I haven’t had the best luck with cars.
Last April, it was my second week on the job when I found my Cadillac Deville- a toss up between airport transit and a ride from the hood- keyed up on the drivers side of the car. Annoyed at best, but too fresh an employee to make myself known as the girl complaining about something so superficial, I kept quiet.
But two weeks later, I came out to find that the other side had been keyed. Perhaps I was being mistaken for a local drug dealer? I couldn’t blame them.
This time I decided to notify someone and was magically granted a key fob, promising me entrance into secured parking out back where no one carried their keys like a dagger. Mainly because all of us who park there work there.
A few months later, I got a new car. My first ever ‘new car.’ Protected in all of its glory by the secured parking out back. Two weeks (which has come to be known as an unlucky timeline for me) was all it took. I walked out to hop in my car with less than 150 miles on it to find that someone had apparently taken what looked like a rake to the back lefthand corner. The paint was scathed down, showing the metal in 3 claw-like hooks. I paid to fix it, hoping it wouldn’t turn to rust.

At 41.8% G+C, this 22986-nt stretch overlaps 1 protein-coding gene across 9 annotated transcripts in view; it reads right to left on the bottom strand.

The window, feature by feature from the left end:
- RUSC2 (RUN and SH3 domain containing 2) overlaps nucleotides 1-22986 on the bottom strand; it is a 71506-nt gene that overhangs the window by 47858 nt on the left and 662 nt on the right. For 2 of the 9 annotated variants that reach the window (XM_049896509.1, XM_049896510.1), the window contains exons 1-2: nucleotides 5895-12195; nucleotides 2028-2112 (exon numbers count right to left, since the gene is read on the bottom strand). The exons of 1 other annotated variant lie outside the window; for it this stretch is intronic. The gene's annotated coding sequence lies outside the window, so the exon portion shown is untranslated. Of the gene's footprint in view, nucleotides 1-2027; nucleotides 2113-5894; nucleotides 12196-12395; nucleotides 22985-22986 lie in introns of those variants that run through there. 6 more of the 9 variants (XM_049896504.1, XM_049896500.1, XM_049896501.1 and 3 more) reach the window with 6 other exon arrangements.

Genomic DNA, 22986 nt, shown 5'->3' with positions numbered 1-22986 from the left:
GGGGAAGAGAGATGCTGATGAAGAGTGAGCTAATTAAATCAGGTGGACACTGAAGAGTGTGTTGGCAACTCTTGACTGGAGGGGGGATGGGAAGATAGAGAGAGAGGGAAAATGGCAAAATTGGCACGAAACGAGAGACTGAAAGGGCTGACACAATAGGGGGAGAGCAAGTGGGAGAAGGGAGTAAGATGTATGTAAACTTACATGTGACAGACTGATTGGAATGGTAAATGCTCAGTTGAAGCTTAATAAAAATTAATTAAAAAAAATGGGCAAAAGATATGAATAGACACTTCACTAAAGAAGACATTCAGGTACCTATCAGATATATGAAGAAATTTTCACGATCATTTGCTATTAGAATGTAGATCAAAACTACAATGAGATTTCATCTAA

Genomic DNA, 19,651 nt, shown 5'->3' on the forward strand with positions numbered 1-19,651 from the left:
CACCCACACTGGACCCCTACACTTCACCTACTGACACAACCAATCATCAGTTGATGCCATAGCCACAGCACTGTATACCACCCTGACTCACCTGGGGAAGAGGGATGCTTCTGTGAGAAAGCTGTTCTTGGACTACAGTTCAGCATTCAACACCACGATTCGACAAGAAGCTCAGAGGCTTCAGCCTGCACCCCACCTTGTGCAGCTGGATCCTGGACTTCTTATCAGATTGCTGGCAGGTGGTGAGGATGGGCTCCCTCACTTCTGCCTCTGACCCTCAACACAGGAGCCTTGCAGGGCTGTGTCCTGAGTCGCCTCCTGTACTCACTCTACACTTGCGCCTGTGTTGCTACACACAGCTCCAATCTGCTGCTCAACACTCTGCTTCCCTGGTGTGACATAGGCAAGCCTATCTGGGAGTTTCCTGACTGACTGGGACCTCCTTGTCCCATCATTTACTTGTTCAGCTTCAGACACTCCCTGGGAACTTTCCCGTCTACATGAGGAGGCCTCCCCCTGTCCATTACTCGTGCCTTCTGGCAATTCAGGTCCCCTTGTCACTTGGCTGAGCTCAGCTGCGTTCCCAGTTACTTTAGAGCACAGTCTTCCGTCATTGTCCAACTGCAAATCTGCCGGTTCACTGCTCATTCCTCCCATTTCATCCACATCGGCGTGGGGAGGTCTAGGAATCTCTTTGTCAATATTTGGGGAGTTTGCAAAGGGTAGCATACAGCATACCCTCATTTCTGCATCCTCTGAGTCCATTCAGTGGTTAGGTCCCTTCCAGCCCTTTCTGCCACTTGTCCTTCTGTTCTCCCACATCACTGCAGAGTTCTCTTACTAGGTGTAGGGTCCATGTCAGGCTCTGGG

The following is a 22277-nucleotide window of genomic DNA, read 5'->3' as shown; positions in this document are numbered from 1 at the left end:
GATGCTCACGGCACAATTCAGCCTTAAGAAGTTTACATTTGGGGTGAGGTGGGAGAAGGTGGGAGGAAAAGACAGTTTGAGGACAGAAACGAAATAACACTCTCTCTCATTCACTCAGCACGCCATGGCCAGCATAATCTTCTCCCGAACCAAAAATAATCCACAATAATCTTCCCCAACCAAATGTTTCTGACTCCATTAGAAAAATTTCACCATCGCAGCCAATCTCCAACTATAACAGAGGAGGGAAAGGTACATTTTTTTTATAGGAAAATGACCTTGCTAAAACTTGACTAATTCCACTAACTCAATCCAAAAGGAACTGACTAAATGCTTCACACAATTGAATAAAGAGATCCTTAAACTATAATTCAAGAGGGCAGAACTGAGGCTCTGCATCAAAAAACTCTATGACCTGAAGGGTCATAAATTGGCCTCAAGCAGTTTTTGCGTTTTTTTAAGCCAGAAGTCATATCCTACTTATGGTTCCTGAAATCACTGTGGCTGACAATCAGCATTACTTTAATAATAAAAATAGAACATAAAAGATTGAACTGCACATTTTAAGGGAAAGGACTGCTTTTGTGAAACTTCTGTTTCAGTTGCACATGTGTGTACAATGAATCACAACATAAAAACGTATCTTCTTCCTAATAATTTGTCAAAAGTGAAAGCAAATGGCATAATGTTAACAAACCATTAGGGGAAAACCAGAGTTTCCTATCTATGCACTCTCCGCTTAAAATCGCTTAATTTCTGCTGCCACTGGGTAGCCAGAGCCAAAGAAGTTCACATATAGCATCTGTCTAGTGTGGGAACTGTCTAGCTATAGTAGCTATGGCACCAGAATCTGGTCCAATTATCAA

And then about one month ago, this happened.
Dang it. The very security fence purposed to protect me turned on me. Actually, it spanked me. And perhaps ironically, I had decided to park in the exact spot to avoid getting hit from TWO sides. And yet, this was the only spot in the lot that would have taken the fall.
And it led to my first-ever trash bag/duct tape exercise. Driving down the freeway, I couldn’t even hear myself think. Luckily for me, building insurance had my back on this one.
But as fate would have it, I received a call from Wells Fargo, asking if I had just spent $1,500 in Beverly Hills. Of course I would have rather been cruising Rodeo drive than trash-bagging it around Fort Worth, but I wasn’t. They shut down my card. Then my husband left town. Then I had to explain to the car shop that I really was good for the money, but had no credit and no debit card. And, no husband to cover for me.
The impossible lesson is that you should never drive your car to work.